I agree that amassing a pool of correctly-labeled, good-quality rose images would be a boon to the community and the industry. There might be two ways of going about this: RHA could get into the stock photography business, setting up its own site and licenses and revenue collection etc, or RHA or its members could sell their photos on an existing stock photography site. Alamy was once the domain of specialized scientific photographers as well as general stock photography; I don't know if that's still the case.

A word of caution: this would be more an act of community service than a fund-raiser. I can tell you as a photographer that there is no longer a lot of money to be made in the stock photography world, though a little cash would be raised.

don

cathymess
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Re: copyright holders for rose photos

Post: # 59467Post cathymess
Sun Feb 22, 2015 9:18 am

[quote="Larry Davis"]on HMF there are some names with no photo.[/quote]

Larry, can you please publish a list of the roses on Help Me Find that you are especially interested in? As a retired Internet Marketing Manager, I am pretty good at searching, and might be able to find links to photos of those roses. If all you want to do is look at the roses' appearance, this will not be a problem.

Happy to do it.

Cathy
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Cathy
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Larry Davis
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Re: copyright holders for rose photos

Post: # 59468Post Larry Davis
Sun Feb 22, 2015 9:38 am

I would say the ideal is to get a picture of everything on HMF, but that's a fantasy. So I'd go for those with some importance to the community like the AARS, various European gold medals, or works of famous breeders to help understand how they put together and distributed a breeding program. I know we're out of luck with most everything that disappeared before say 1920 because color in books and catalogs was extremely limited before that. McFarland, with his Roses of the World for instance would be a good place to begin.

This is a longterm project. I wouldn't expect it to be a revenue stream, but a labor sink.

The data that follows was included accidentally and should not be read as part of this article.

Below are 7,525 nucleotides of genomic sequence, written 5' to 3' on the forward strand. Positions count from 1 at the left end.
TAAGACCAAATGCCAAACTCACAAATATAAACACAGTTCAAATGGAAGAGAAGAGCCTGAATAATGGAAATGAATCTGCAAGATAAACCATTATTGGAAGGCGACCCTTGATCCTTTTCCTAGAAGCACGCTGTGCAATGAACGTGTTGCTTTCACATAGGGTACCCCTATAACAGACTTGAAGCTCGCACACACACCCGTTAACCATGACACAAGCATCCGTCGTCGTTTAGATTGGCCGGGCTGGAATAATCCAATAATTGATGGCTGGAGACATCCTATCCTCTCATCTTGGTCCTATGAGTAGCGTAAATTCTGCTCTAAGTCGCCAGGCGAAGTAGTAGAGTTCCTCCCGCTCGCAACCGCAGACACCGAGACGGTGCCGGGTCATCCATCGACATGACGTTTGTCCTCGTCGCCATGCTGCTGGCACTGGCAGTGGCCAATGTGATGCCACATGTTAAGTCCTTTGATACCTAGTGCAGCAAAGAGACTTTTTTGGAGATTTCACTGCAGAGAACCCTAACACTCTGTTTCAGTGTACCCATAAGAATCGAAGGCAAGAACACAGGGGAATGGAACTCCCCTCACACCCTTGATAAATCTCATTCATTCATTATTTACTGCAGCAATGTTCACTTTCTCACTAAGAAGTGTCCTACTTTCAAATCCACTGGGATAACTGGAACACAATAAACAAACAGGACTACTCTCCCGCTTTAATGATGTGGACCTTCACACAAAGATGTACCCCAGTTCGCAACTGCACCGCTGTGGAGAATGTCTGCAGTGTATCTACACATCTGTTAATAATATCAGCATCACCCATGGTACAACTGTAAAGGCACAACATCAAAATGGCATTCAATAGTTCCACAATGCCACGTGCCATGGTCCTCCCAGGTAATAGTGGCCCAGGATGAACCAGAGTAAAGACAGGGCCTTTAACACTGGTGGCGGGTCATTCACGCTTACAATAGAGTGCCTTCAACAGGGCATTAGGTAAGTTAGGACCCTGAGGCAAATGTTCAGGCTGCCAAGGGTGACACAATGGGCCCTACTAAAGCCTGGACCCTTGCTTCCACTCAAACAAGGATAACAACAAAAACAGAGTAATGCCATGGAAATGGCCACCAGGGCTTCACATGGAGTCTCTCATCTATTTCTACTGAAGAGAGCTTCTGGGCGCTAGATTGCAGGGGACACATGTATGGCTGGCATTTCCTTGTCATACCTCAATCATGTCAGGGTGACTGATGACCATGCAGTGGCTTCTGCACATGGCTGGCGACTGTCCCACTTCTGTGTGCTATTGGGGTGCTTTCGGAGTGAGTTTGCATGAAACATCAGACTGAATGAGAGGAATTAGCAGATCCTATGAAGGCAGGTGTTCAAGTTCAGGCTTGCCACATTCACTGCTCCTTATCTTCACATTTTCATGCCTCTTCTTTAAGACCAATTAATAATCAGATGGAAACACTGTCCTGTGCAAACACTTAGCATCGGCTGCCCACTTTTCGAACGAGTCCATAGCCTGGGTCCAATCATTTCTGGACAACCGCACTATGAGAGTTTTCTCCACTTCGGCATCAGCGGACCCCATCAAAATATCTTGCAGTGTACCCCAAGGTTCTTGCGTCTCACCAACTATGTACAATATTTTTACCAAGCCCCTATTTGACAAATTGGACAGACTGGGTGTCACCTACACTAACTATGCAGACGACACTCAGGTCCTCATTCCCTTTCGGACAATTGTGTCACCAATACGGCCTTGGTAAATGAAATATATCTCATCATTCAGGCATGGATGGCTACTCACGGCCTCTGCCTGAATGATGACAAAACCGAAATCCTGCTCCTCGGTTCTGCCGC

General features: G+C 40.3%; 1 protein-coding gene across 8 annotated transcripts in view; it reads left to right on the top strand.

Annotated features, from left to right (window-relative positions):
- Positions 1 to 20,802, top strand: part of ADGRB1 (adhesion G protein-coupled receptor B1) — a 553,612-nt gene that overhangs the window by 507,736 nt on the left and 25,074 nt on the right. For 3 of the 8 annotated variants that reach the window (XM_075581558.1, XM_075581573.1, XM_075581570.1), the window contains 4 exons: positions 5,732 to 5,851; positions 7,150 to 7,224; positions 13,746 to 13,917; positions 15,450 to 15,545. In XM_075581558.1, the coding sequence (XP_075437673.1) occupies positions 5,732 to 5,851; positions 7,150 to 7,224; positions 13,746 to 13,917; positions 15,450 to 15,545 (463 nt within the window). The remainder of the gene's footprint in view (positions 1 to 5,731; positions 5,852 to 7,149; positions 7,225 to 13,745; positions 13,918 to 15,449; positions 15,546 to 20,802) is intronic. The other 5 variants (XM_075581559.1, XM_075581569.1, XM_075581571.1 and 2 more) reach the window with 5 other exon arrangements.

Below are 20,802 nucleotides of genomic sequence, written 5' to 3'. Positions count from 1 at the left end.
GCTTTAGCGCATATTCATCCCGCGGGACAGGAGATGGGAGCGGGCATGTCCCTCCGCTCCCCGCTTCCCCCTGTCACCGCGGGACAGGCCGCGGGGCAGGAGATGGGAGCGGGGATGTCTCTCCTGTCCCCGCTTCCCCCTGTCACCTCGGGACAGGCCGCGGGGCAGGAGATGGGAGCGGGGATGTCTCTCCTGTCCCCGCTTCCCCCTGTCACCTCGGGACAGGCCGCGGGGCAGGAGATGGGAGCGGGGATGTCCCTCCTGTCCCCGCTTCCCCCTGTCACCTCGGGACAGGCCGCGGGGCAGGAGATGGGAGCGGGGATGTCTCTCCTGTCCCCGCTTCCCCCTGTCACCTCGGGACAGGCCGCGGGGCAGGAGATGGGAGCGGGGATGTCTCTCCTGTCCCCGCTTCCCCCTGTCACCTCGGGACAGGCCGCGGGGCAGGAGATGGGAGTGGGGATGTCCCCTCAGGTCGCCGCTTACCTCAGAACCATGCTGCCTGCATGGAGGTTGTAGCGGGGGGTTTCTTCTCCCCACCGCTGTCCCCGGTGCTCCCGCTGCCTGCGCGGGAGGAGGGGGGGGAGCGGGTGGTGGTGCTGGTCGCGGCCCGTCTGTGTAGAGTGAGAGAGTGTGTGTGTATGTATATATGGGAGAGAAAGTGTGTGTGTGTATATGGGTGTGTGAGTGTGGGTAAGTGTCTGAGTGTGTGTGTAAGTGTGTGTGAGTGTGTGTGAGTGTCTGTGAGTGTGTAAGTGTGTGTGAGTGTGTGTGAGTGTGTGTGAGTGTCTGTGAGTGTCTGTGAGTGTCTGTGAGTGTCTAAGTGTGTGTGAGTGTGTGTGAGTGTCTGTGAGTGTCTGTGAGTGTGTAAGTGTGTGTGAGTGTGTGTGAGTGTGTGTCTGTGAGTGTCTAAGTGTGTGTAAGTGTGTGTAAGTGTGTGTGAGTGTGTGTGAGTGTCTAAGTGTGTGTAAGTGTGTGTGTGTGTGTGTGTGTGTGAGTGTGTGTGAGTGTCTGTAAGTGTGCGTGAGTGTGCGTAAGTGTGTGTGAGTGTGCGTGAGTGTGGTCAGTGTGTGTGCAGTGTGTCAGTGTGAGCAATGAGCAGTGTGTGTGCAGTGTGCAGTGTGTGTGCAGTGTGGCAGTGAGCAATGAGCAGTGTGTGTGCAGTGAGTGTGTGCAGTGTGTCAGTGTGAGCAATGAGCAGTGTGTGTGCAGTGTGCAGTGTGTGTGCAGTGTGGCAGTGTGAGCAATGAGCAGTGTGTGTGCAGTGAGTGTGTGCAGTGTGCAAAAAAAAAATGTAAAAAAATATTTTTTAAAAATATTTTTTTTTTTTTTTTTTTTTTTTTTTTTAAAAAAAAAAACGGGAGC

HMF has lots of mislabeled pics I'm sure, if color is the key and sometimes even flower shape and texture. But we as photo donors don't know any better than to believe what we were told by marketers, whether a big-name grower of the local five and dime. Honest mistakes happen. Good examples: Dr Huey as Shafter, or several things masquerading as LaFrance, only one of which at best can be correct. Getting back to original publicity photos, though often somewhat a gilded lily, is still a start.

One of the first roses I grew was Better Times, a sport of, ultimately, Columbia the classic florist rose. I got them very cheap from a florist clearing a greenhouse in about 1959. Too tender for my climate of course, and who was I to know whether that was the real name? Three years ago I got 4 bushes at Big Lots, every one of which was mislabeled. Last year I got ( at H.D.) some potted to use as flowers for a dinner, so names didn't matter, but again 3 of 4 were mislabeled.

Don
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Re: copyright holders for rose photos

Post: # 59478Post Don
Mon Feb 23, 2015 6:37 pm

It's likely to be a semi-futile effort in so far as the true identities are concerned which are less certain the further back in time one goes.

Moreover, the practices of extant nurseries are suspect as well. I recently had a discussion with a large regional cut flower producer that happened to list a particular rare cultivar as being used in their production lines. It turned out that they pulled the name out of their $## to avoid patent problems (actually, they looked up similar roses on HMF and picked one).

I've got decades worth of Kordes catalogs and a few others like Huber that have spectacularly good photos of their offerings. I'd love to digitize them for HMF if somebody wants to do the legwork of asking permission. For that matter, I'd guess that Kordes would provide scans for the purpose. Sprechen Sie Deutsch?
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Larry Davis
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Re: copyright holders for rose photos

Post: # 59479Post Larry Davis
Mon Feb 23, 2015 7:30 pm

I was hoping that we could use some quality control. That is, find legit catalogs of yore, and assume that their producers were at least moderately honest in their representations of their wares. That's why I'd go for the oldest, preferably the original introducer, if that is possible. I know that all the pics are somewhat idealized, just as the foliage never was affected by disease or insect. Still it is better than the confusion that's going on right now with the pulling of names from (was that word HAT?). It's just that I keep seeing things on HMF that I rather doubt. Latest example- Better Times, sport of Briarcliff, sport of Columbia should have the same form with slightly different color. And as I fadedly recall after 50 years, a very fine high-centered florist's rose in a striking color. I might have a color slide of it somewhere in the 3500 my mother left me.

Every such effort is semi-futile, or perhaps nearly totally futile if you want to capture everything. But I'd settle for say 10,000 or so correctly labeled cultivars, even the main 5,000 that have remained continually available, and not been resurrected with flimsy pedigrees.

cathymess
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Re: copyright holders for rose photos

Post: # 59514Post cathymess
Fri Feb 27, 2015 3:39 pm